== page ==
There has been some news noise about viewing the Quadrantid Meteor Shower during the early hours of tomorrow (Monday) morning. But none have mentioned that the Moon also rises at about the same time as the radiant for the meteor shower, and that reflected light from the 24-day old waning crescent Moon will ‘drown’ out many of the dimmer meteors however there should still be several of the brightest of the meteors visible.
The average hourly rate, ZHR, for this meteor shower ranges from 60 to several hundred so I think there are good odds that some meteors will still be seen despite the interference from moonlight. To maximize the viewing wait until about an hour or so before dawn when the radiant is high above the horizon.
Even if you do not see any meteors you are at least able to see several of the other planets in the solar system as they are currently arranged along the eclitptic from southeast to southwest at sunrise local time. In dark enough skies with at least binoculars you should be able to catch a glimpse of Comet Catalina (C/2013 US 10). Current estimates have it at somewhere around 5th magnitude.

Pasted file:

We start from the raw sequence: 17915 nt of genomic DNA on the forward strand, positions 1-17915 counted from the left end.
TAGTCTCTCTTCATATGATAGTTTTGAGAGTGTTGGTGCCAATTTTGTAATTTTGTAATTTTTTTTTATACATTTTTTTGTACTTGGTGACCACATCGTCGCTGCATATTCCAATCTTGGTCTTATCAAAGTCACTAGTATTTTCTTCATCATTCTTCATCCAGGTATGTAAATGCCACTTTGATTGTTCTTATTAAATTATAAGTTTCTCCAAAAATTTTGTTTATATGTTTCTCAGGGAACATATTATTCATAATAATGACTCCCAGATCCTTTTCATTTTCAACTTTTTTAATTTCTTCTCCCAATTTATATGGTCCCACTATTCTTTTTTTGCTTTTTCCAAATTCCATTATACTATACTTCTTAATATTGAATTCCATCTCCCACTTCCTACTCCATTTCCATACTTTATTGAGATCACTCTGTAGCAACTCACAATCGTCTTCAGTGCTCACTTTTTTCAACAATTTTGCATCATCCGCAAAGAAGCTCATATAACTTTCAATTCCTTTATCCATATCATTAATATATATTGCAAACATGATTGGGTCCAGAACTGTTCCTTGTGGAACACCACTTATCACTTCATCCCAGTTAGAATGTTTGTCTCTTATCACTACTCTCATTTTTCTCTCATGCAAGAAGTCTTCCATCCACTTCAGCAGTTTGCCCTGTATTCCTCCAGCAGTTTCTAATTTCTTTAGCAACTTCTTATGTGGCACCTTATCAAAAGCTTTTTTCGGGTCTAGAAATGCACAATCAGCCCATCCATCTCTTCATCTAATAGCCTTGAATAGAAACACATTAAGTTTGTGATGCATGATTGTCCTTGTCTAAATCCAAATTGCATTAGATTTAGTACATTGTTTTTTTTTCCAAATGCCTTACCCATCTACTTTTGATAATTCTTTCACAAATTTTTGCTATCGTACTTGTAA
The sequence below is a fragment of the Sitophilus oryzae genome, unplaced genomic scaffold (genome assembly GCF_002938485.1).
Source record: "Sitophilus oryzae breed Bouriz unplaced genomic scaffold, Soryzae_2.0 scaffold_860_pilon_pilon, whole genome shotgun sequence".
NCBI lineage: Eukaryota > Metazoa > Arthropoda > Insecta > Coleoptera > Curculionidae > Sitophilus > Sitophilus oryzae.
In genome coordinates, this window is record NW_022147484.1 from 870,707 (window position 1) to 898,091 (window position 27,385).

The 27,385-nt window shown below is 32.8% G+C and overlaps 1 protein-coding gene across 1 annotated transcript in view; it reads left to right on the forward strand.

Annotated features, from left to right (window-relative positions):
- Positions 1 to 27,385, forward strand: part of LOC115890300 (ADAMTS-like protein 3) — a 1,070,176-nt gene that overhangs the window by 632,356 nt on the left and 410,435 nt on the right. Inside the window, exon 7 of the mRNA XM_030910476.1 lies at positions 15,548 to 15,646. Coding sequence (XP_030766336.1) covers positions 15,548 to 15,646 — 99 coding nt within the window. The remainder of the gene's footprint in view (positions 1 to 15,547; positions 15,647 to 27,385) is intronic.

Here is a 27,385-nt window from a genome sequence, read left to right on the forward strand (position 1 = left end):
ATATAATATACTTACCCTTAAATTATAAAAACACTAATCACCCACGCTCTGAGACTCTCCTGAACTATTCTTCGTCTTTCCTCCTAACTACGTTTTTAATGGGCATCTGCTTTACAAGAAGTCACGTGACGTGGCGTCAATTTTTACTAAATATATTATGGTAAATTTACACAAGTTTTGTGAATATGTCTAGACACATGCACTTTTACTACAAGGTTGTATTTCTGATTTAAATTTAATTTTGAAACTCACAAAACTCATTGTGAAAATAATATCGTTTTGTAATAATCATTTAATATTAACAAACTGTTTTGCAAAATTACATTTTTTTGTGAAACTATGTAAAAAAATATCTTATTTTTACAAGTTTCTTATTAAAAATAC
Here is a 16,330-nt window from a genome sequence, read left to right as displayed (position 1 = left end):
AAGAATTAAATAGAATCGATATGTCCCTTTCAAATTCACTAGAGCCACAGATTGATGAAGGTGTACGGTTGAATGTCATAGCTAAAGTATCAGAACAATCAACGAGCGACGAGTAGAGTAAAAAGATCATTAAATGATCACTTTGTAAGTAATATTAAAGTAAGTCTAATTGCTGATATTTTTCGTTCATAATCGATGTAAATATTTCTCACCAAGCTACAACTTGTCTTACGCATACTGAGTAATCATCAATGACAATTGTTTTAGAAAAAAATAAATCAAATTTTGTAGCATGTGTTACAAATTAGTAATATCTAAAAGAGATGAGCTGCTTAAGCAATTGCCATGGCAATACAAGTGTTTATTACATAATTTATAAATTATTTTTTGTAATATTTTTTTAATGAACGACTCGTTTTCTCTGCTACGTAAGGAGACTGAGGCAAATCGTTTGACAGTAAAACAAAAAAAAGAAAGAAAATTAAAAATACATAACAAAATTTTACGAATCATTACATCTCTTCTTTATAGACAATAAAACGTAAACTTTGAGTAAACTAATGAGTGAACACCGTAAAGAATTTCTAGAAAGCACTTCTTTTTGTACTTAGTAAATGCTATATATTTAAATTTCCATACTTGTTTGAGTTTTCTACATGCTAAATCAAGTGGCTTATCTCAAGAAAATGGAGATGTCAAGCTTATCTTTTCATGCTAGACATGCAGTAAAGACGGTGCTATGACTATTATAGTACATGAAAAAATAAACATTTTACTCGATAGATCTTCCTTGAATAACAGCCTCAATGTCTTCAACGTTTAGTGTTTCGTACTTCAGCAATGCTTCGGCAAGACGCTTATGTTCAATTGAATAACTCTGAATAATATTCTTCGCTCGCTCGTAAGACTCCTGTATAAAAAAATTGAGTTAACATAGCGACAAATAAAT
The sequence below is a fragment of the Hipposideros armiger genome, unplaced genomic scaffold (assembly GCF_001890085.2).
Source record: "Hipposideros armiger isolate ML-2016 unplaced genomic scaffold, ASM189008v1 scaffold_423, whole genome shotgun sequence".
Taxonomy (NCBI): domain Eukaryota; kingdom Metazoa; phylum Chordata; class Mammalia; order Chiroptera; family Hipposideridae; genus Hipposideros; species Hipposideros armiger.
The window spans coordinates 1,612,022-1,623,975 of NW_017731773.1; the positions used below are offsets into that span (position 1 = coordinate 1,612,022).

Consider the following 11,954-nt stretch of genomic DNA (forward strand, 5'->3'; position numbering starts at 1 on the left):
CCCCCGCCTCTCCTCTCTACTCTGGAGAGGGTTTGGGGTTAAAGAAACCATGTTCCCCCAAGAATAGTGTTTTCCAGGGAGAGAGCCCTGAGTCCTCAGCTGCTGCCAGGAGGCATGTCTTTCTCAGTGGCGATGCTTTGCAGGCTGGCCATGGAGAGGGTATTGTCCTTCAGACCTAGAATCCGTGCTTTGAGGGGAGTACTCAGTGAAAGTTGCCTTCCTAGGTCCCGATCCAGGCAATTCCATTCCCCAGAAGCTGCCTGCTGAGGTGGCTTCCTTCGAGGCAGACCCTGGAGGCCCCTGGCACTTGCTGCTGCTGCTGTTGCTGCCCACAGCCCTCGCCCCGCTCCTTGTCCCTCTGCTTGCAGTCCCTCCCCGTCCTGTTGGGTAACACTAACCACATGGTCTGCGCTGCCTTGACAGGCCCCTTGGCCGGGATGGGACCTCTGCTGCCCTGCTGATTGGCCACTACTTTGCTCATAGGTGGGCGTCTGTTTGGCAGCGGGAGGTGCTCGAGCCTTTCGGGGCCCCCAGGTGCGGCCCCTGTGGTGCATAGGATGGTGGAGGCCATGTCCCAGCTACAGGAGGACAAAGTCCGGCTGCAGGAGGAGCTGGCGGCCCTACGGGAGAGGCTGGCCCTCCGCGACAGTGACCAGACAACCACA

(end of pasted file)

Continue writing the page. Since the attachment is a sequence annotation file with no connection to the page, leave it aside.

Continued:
The radiant is the area from where the meteors seem to radiate outward from. Meteor showers owe their name to the constellation region the radiant is located within and as this graphic shows the radiant is within the boundary of the constellation Boötes the Herdsman. So why the name Quadrantids?
On some of the older star charts there is a now ‘extinct’ constellation called Quadrans Muralis, the Mural. This was a constellation located between Boötes and Draco the Dragon that was created in 1795 by French Astronomer Jérôme Lalande. The Meteor Shower was named for the no longer used constellation.
Click here to go to the Qué tal in the Current Skies web site for more observing information for this month.